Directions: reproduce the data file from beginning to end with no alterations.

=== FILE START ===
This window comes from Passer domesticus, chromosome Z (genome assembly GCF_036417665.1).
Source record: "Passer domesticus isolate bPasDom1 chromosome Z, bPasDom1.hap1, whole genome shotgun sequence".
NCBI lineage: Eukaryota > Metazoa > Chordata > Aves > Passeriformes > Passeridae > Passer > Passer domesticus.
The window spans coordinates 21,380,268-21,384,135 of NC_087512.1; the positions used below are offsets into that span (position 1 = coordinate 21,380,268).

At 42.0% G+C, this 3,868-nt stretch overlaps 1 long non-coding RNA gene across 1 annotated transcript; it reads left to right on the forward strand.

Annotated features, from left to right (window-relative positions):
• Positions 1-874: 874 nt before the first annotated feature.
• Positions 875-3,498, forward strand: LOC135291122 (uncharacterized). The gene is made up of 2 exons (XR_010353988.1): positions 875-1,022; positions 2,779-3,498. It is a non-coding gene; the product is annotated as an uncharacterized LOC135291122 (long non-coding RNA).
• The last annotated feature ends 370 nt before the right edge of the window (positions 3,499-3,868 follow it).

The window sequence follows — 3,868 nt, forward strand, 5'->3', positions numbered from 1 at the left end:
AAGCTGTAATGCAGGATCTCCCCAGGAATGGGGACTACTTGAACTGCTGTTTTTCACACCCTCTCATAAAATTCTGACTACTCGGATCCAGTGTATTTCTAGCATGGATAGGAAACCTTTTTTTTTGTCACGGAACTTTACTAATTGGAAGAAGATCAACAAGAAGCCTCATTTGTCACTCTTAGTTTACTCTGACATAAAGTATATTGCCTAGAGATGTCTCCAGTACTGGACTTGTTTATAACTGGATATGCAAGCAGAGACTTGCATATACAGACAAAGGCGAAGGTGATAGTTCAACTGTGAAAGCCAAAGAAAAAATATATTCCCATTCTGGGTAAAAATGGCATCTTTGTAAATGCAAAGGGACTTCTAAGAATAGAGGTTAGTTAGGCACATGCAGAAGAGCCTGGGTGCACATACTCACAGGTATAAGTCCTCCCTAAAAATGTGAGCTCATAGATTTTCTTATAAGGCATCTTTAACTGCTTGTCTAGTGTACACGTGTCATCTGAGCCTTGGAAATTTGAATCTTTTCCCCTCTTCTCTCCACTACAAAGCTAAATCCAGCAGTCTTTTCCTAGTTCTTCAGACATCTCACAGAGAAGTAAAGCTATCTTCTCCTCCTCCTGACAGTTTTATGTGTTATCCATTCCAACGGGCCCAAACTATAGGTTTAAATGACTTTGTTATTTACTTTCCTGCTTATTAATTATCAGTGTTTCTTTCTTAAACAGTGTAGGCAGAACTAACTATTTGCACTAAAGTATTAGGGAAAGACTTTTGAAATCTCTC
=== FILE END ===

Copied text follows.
This window comes from Passer domesticus, chromosome Z (genome assembly GCF_036417665.1).
Source record: "Passer domesticus isolate bPasDom1 chromosome Z, bPasDom1.hap1, whole genome shotgun sequence".
NCBI lineage: Eukaryota > Metazoa > Chordata > Aves > Passeriformes > Passeridae > Passer > Passer domesticus.
The window spans coordinates 21,380,268-21,384,135 of NC_087512.1; the positions used below are offsets into that span (position 1 = coordinate 21,380,268).

At 42.0% G+C, this 3,868-nt stretch overlaps 1 long non-coding RNA gene across 1 annotated transcript; it reads left to right on the forward strand.

Annotated features, from left to right (window-relative positions):
• Positions 1-874: 874 nt before the first annotated feature.
• Positions 875-3,498, forward strand: LOC135291122 (uncharacterized). The gene is made up of 2 exons (XR_010353988.1): positions 875-1,022; positions 2,779-3,498. It is a non-coding gene; the product is annotated as an uncharacterized LOC135291122 (long non-coding RNA).
• The last annotated feature ends 370 nt before the right edge of the window (positions 3,499-3,868 follow it).

The window sequence follows — 3,868 nt, forward strand, 5'->3', positions numbered from 1 at the left end:
AAGCTGTAATGCAGGATCTCCCCAGGAATGGGGACTACTTGAACTGCTGTTTTTCACACCCTCTCATAAAATTCTGACTACTCGGATCCAGTGTATTTCTAGCATGGATAGGAAACCTTTTTTTTTGTCACGGAACTTTACTAATTGGAAGAAGATCAACAAGAAGCCTCATTTGTCACTCTTAGTTTACTCTGACATAAAGTATATTGCCTAGAGATGTCTCCAGTACTGGACTTGTTTATAACTGGATATGCAAGCAGAGACTTGCATATACAGACAAAGGCGAAGGTGATAGTTCAACTGTGAAAGCCAAAGAAAAAATATATTCCCATTCTGGGTAAAAATGGCATCTTTGTAAATGCAAAGGGACTTCTAAGAATAGAGGTTAGTTAGGCACATGCAGAAGAGCCTGGGTGCACATACTCACAGGTATAAGTCCTCCCTAAAAATGTGAGCTCATAGATTTTCTTATAAGGCATCTTTAACTGCTTGTCTAGTGTACACGTGTCATCTGAGCCTTGGAAATTTGAATCTTTTCCCCTCTTCTCTCCACTACAAAGCTAAATCCAGCAGTCTTTTCCTAGTTCTTCAGACATCTCACAGAGAAGTAAAGCTATCTTCTCCTCCTCCTGACAGTTTTATGTGTTATCCATTCCAACGGGCCCAAACTATAGGTTTAAATGACTTTGTTATTTACTTTCCTGCTTATTAATTATCAGTGTTTCTTTCTTAAACAGTGTAGGCAGAACTAACTATTTGCACTAAAGTATTAGGGAAAGACTTTTGAAATCTCTC